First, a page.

But survival for so many birds is tenuous in a modern world where habitat loss is as common as the next housing development, and even subtle changes in climate can affect food supply. It is my hope that capturing the detailed art form of the nests in these photographs will gain appreciation for their builders, and inspire their protection.
The nest and eggs specimens, collected over the last two centuries, were photographed at The California Academy of Sciences, The Museum of Vertebrate Zoology, and The Western Foundation of Vertebrate Zoology. While few nests are collected today, these nests and eggs are used for research, providing important information about their builder’s habitats, DNA, diseases and other survival issues.
The nests shown here, some collected over a century ago, were photographed by Sharon Beals. They were taken at the western foundation of vertebrate zoology in Los Angeles, which, with 18,000 specimens, now holds the world’s largest collection.
Surrealist and Sociologist Roger Caillois was known for his writings on biomimicry, especially within the insect world, pareidolia and lithic scrying. His latter interest provided us with The Writing of Stones, a book in which he unravels the ‘unfathomable graphic madness’ etched onto the rocks contained within the ‘archives of geology’. Each chapter of the book is dedicated to a species of rock – in each he channels ever increasingly dense, extravagant, and at times morbid tales from the authorless inscriptions each stone contains.
“Life appears: a complex dampness, destined to an intricate future and charged with secret virtues, capable of challenge and creation. A kind of precarious slime, of surface mildew, in which a ferment is already working. A turbulent, spasmodic sap, a presage and expectation of a new way of being, breaking with mineral perpetuity and boldly exchanging it for the doubtful privilege of being able to tremble, decay, and multiply.”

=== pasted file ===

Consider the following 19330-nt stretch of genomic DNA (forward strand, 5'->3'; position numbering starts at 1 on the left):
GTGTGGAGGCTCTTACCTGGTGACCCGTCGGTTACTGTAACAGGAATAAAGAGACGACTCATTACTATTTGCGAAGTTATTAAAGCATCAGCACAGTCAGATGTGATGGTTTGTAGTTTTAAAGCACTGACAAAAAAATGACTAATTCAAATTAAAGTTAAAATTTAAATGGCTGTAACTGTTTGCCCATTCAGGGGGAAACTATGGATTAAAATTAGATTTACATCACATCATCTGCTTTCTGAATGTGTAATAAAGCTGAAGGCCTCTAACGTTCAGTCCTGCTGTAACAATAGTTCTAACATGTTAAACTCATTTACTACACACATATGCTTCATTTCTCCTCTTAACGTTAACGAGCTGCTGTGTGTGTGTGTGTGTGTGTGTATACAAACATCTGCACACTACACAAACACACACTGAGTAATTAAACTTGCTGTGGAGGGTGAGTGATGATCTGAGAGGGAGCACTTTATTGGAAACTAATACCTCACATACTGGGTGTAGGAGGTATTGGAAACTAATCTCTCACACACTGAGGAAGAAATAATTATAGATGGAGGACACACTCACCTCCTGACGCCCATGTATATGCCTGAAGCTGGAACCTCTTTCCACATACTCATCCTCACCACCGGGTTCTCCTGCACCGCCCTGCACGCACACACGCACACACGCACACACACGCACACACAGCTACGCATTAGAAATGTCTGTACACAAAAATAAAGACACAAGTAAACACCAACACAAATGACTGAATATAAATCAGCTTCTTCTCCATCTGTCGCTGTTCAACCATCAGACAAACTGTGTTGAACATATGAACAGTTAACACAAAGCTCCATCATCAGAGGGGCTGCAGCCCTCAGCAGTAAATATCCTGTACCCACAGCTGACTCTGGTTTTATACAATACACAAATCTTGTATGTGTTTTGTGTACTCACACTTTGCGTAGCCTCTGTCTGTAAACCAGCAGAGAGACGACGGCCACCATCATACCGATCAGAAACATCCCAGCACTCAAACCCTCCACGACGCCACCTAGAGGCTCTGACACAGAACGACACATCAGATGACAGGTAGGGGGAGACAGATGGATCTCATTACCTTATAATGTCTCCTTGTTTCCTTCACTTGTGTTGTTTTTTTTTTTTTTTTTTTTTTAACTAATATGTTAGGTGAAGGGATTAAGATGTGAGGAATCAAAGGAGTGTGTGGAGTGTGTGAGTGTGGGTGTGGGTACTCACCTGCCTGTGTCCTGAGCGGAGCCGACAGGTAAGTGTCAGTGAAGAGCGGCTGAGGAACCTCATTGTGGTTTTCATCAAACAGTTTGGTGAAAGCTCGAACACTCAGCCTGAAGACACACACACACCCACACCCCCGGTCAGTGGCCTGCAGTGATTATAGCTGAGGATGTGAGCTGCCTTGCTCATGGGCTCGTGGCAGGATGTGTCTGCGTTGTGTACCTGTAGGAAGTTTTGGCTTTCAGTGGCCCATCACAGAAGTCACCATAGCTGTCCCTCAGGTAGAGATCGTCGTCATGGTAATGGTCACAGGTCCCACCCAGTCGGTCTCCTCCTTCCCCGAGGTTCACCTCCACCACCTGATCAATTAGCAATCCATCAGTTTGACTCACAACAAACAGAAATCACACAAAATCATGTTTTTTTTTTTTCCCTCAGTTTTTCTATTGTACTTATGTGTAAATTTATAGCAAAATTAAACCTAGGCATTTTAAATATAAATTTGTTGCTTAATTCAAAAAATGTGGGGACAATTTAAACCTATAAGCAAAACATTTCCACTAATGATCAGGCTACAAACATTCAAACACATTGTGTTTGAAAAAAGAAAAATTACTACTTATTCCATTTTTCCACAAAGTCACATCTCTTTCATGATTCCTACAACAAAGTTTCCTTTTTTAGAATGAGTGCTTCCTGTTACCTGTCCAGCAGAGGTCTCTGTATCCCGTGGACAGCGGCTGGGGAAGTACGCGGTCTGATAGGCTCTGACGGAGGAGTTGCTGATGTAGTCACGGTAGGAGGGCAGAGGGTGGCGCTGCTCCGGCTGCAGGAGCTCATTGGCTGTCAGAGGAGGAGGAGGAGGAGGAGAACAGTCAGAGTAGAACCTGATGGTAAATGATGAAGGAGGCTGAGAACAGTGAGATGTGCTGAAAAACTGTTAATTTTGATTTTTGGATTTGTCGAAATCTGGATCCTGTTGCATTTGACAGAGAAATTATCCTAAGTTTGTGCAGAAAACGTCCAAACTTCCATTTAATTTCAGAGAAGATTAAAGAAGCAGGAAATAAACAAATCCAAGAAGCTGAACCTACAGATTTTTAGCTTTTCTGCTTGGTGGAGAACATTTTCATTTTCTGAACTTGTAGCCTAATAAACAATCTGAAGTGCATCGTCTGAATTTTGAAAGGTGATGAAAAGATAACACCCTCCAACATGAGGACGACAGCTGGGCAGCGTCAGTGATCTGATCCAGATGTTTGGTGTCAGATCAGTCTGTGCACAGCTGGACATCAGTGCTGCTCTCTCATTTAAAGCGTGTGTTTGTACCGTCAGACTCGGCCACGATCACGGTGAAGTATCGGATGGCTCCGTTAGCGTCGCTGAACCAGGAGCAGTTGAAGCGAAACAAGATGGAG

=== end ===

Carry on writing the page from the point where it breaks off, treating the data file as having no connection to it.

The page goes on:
About the book, from the flaps:
The Writing of Stones is a fascinating meditation on the human imagination contemplating the interior of stones. Caillois examines patterns that are revealed by polishing sections of minerals such as agate, jasper, and onyx. He considers the impact these configurations have had upon the human imagination throughout history and he reviews man’s attempt to categorize and explain them.
Marguerite Yourcenar [in her introduction] points out that “there had taken place in [his] intellect the equivalent of the Copernican revolution: man was no longer the center of the universe, except in the sense that the center is everywhere; man, like all the rest, was a cog in the whole system of turning wheels. Quite early on, having entered ‘the forbidden laboratories,’ Caillois applied himself to the study of diagonals which link the species, of the recurrent phenomena that act, so to speak as a matrix of forms.” Caillois found the presence throughout the universe of a sensibility and a consciousness analogous to our own. One way which this consciousness expresses itself is in a “natural fantasy” that is evident in the pictures found in stones. Man’s own aesthetic may then be no more than one of many manifestations of an all-pervasive aesthetic that reveals itself in the natural world.
Plastic Bag Landscapes by Vilde Rolfsen.